Bloomberg recently posted an article on how the unemployment rate has held steady at 6.7 percent while U.S. payrolls have increased, despite more Americans entering the labor force. This means that Americans who had stopped trying to find work are now renewing their job hunt. The limitations of U.S. government have had little to do with this hopeful sign. Here’s why:

1. People Assume The President Has Too Much Power

When it comes to economic policy, aside from tariffs or taxes, the Federal Reserve has the more relevant hand in the interest rates banks charge for loans, savings accounts, capital accounts and stocks.

The Federal Reserve controls the money supply by tinkering with bank reserve ratios or how much currency a bank can hold. The President can affect inflation through drastic action, such as removing the gold standard (see Richard Nixon).

2. People Assume The President Has Too Little Power

The economy is not some ethereal being who lords over all controlling prices and jobs. The economy is the public. It is a market, in which people trade and consume, and income and prices fluctuate accordingly. The Federal Reserve simply reacts to the behavior of people, not the other way around.

It all hinges on something called aggregate demand, or how much the general population wants to consume and buy. The government does best when it does not interfere in markets at all. The Great Recession occurred because too many people put all their eggs in the housing bubble basket. The Great Depression occurred because people stopped consuming, lowering the money supply, and demanded money from banks with insufficient supply. Even now, as the unemployed population rejoins the workforce, they do so because of choice.

3. It all Runs in Cycles

Businesses and the markets they operate in run on cycles. There are booms, recessions and recoveries, and eventually this cycle repeats. It’s the ebb and flow of economics. If anticipated correctly, the cycles could pass through without any serious repercussions. However, the length between these cycles vary so widely, the public, the Federal Reserve, and the government often seem to forget about them. As a result, policies and behaviors are enacted that can prove detrimental once the cycle restarts.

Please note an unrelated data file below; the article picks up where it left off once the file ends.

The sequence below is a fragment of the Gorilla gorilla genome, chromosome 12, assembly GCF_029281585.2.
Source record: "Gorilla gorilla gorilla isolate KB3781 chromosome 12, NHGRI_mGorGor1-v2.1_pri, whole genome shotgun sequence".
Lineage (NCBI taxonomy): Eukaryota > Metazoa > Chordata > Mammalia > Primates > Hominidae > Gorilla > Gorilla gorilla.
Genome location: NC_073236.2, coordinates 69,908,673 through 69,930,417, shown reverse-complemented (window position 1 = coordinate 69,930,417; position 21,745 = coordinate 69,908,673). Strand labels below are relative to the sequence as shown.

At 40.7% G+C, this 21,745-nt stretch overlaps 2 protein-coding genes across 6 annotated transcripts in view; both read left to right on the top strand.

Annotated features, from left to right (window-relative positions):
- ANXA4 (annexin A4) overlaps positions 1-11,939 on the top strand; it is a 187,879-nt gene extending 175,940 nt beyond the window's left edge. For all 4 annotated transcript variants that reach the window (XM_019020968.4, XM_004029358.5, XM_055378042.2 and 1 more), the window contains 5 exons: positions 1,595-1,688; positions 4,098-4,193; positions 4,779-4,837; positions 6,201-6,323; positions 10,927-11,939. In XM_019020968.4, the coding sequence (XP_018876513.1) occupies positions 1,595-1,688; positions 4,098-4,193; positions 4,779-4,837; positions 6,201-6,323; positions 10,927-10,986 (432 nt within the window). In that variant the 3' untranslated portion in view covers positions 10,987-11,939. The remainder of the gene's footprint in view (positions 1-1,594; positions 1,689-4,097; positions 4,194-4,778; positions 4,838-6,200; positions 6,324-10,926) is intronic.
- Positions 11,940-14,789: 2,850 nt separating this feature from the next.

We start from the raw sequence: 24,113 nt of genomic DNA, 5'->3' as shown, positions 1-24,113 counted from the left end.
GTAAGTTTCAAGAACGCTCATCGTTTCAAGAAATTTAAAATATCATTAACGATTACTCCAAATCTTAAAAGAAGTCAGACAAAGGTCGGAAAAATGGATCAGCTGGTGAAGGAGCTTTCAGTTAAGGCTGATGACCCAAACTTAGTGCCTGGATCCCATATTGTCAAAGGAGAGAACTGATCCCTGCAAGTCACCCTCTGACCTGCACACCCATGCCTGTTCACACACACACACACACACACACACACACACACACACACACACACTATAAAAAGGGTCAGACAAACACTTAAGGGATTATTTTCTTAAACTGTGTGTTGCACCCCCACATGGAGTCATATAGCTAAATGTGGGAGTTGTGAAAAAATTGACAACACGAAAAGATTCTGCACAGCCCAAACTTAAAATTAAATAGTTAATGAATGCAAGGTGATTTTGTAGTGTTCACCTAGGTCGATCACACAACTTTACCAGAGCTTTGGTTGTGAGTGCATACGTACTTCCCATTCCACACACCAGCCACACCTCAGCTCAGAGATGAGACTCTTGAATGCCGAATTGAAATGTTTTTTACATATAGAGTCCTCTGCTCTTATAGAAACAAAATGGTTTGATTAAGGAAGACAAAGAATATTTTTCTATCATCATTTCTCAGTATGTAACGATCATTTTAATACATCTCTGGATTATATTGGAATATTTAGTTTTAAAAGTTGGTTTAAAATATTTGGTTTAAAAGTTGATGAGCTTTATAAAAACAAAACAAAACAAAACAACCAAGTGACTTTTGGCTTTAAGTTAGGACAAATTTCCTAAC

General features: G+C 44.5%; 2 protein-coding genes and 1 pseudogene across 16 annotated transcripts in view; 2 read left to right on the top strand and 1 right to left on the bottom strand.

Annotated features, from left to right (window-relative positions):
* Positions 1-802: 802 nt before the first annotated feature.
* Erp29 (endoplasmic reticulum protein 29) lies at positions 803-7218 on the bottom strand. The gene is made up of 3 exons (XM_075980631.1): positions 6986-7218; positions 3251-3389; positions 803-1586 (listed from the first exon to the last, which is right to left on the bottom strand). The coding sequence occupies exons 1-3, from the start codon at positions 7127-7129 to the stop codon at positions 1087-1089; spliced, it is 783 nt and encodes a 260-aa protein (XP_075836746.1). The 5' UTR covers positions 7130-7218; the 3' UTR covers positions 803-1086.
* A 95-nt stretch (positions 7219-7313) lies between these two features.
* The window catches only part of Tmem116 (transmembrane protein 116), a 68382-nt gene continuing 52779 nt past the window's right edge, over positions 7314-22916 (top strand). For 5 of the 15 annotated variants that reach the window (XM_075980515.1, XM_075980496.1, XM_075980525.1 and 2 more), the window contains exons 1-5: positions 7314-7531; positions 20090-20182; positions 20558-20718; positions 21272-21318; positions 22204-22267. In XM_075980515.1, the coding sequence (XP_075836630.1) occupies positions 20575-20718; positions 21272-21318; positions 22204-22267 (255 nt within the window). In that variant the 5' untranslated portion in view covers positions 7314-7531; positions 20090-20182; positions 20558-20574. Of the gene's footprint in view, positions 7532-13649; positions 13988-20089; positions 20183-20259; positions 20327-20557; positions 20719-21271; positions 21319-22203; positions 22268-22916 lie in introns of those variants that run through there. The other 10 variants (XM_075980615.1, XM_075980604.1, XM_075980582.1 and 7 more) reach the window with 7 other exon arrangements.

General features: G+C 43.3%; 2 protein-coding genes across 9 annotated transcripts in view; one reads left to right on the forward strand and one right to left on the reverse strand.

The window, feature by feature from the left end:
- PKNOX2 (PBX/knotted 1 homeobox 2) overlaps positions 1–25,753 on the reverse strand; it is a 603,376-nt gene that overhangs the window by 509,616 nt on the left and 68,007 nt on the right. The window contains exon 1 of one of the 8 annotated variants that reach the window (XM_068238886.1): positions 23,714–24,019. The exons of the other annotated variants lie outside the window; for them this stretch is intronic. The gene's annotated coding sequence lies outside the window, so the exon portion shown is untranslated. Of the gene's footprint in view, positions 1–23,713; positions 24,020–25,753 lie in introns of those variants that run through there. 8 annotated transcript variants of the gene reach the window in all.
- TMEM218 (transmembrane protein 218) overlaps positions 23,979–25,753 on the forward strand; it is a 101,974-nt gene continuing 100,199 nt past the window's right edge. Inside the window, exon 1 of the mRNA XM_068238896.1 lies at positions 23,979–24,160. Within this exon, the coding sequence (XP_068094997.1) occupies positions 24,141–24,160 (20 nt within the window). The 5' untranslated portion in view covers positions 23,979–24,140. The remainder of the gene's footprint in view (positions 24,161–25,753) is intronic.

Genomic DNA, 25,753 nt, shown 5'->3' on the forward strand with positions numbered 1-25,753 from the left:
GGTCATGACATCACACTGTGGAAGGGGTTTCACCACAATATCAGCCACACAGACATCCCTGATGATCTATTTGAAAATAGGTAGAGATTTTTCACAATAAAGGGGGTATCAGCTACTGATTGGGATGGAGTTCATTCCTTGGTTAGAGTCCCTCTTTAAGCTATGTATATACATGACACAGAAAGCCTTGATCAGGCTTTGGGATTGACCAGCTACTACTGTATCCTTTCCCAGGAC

This view of economics not only applies to the United States, but to the world as a whole. The power of the markets should lie with the people, and in a way, always has. Unless the government is linked directly to markets or totalitarianism, its economic power is somewhat limited. The government can guide and suggest movements for businesses, but at the end of the day, its not the government, the Federal Reserve, or the President that determines the one’s livelihood: it’s the individual.

– Matthew Price

Sources: Bloomberg, Daily Infographic
Photo: Housing Works

The Trans-Pacific Partnership (TPP) is a free trade agreement originally drafted in 2005 between Brunei, Chile, New Zealand and Singapore. It has since included vested interest from the United States, Australia, Canada, Japan, Malaysia, Mexico, Peru and Vietnam.

Much like previous trade agreements, the TPP’s main goal is to promote trade and investment among partner countries and eliminate tariffs on goods and services.

The TPP differs greatly from previous trade agreements as it includes a number of controversial clauses that could negatively impact millions of people around the globe. While trade agreements typically deal with lowering trade barriers, this agreement encompasses additional points of contention ranging from intellectual property rights (ex: extending copyright protections, making approval process harder for generic drug makers) to limiting public support for state-owned enterprises in order to foster competition.